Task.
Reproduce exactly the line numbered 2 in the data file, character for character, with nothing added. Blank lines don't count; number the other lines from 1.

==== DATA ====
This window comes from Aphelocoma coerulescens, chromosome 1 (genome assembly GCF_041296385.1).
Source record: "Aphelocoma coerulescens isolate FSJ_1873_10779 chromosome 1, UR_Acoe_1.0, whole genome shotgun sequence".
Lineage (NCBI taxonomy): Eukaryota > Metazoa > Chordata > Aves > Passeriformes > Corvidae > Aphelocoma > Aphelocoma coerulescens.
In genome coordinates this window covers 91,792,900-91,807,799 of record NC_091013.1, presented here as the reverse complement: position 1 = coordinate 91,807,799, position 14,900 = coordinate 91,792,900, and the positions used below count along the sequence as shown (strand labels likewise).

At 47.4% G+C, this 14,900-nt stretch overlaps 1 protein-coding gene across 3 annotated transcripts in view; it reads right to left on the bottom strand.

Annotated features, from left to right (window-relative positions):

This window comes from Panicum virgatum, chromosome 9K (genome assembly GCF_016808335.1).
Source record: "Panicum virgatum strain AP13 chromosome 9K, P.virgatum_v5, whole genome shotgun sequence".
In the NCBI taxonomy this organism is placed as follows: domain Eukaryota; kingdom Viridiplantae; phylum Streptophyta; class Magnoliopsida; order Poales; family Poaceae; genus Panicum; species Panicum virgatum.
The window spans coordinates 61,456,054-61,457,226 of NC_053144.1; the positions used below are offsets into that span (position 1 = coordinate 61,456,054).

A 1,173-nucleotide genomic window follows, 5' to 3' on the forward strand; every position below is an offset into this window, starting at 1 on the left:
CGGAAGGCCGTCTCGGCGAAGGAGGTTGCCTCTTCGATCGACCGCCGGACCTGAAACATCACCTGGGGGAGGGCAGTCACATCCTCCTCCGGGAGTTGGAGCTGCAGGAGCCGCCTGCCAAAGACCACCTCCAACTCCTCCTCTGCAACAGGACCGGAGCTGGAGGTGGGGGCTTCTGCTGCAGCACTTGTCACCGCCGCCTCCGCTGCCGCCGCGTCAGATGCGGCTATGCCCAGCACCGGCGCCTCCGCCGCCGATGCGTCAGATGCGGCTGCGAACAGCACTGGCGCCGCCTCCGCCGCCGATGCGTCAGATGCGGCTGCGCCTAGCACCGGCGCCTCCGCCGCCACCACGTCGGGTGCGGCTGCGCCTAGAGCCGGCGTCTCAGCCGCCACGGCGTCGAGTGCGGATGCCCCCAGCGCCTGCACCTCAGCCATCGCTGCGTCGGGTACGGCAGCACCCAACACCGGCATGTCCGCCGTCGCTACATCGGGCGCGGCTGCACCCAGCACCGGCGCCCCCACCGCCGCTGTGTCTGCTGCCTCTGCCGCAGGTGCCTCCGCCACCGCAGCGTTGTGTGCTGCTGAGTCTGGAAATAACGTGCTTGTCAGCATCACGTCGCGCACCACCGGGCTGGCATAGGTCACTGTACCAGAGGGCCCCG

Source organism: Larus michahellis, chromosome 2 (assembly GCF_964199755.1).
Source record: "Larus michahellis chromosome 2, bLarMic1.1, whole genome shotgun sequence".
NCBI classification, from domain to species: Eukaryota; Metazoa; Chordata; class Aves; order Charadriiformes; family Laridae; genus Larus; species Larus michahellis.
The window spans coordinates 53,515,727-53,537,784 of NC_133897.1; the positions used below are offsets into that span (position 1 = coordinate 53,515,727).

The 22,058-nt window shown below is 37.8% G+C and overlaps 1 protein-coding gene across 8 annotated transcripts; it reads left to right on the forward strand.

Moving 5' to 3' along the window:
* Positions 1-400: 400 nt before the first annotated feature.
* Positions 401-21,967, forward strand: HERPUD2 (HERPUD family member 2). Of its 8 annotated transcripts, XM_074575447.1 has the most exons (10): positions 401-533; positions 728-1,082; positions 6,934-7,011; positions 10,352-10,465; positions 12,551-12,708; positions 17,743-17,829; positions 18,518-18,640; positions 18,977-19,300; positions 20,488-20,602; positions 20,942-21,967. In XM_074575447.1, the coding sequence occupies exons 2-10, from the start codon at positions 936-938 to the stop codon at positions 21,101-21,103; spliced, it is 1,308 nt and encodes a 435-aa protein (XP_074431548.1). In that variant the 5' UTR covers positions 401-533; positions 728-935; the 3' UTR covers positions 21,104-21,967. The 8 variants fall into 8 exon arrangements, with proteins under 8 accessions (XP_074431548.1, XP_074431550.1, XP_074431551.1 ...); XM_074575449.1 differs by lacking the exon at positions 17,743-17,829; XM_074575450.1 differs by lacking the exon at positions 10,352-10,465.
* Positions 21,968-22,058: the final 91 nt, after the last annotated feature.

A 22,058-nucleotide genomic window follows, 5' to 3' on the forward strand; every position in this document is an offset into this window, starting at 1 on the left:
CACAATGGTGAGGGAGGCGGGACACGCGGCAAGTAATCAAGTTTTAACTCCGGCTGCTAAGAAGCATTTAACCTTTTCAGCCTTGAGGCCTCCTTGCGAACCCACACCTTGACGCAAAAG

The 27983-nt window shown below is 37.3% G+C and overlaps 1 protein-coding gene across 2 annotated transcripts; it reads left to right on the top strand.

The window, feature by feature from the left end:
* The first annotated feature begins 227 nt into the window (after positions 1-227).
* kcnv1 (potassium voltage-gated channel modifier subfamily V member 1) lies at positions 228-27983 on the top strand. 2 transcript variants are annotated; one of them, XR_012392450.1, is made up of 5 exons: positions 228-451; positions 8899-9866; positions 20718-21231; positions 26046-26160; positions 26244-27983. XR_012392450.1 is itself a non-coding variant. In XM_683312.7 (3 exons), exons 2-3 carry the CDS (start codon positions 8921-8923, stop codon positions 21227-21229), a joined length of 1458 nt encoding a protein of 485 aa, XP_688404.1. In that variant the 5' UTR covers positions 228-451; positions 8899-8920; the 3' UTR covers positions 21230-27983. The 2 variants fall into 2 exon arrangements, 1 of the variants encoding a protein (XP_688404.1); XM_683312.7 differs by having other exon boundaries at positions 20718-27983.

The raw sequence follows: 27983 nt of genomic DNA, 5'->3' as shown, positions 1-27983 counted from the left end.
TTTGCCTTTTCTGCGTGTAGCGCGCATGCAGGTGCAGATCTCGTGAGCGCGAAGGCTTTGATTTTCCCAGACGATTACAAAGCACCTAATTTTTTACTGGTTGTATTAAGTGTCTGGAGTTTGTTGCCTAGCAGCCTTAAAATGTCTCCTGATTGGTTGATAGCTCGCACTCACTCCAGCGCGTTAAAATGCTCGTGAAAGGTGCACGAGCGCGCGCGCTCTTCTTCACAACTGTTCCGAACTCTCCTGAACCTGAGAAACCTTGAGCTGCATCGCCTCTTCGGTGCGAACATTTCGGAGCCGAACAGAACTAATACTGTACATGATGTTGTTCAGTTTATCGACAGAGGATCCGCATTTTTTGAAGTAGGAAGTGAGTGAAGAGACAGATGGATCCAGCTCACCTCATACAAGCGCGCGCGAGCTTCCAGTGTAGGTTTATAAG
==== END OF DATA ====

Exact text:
Source record: "Aphelocoma coerulescens isolate FSJ_1873_10779 chromosome 1, UR_Acoe_1.0, whole genome shotgun sequence".